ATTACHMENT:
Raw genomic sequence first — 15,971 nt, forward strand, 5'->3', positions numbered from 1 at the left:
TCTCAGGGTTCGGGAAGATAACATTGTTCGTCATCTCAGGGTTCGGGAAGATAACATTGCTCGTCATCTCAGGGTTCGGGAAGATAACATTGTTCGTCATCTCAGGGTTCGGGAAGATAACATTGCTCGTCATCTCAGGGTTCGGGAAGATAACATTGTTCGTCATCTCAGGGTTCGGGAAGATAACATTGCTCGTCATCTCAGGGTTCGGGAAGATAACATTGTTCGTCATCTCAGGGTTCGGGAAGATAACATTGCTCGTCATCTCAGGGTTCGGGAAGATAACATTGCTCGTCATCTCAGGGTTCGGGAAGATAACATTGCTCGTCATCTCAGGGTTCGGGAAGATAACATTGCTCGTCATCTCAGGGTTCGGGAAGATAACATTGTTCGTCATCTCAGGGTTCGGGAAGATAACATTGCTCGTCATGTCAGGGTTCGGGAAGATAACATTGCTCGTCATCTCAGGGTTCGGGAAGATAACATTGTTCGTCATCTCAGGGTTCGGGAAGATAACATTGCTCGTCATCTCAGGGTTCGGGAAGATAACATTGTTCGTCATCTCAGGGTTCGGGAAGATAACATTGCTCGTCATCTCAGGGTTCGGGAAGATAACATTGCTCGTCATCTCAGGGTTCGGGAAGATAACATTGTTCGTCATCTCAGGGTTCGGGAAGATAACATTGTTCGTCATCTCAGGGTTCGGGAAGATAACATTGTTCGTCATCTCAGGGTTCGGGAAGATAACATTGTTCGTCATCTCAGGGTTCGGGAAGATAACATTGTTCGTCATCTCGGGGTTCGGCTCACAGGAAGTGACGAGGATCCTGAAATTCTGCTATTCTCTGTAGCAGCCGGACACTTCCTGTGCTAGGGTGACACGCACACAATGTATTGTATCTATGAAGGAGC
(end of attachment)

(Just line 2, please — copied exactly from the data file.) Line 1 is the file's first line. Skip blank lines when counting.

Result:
TCTCAGGGTTCGGGAAGATAACATTGTTCGTCATCTCAGGGTTCGGGAAGATAACATTGCTCGTCATCTCAGGGTTCGGGAAGATAACATTGTTCGTCATCTCAGGGTTCGGGAAGATAACATTGCTCGTCATCTCAGGGTTCGGGAAGATAACATTGTTCGTCATCTCAGGGTTCGGGAAGATAACATTGCTCGTCATCTCAGGGTTCGGGAAGATAACATTGTTCGTCATCTCAGGGTTCGGGAAGATAACATTGCTCGTCATCTCAGGGTTCGGGAAGATAACATTGCTCGTCATCTCAGGGTTCGGGAAGATAACATTGCTCGTCATCTCAGGGTTCGGGAAGATAACATTGCTCGTCATCTCAGGGTTCGGGAAGATAACATTGTTCGTCATCTCAGGGTTCGGGAAGATAACATTGCTCGTCATGTCAGGGTTCGGGAAGATAACATTGCTCGTCATCTCAGGGTTCGGGAAGATAACATTGTTCGTCATCTCAGGGTTCGGGAAGATAACATTGCTCGTCATCTCAGGGTTCGGGAAGATAACATTGTTCGTCATCTCAGGGTTCGGGAAGATAACATTGCTCGTCATCTCAGGGTTCGGGAAGATAACATTGCTCGTCATCTCAGGGTTCGGGAAGATAACATTGTTCGTCATCTCAGGGTTCGGGAAGATAACATTGTTCGTCATCTCAGGGTTCGGGAAGATAACATTGTTCGTCATCTCAGGGTTCGGGAAGATAACATTGTTCGTCATCTCAGGGTTCGGGAAGATAACATTGTTCGTCATCTCGGGGTTCGGCTCACAGGAAGTGACGAGGATCCTGAAATTCTGCTATTCTCTGTAGCAGCCGGACACTTCCTGTGCTAGGGTGACACGCACACAATGTATTGTATCTATGAAGGAGC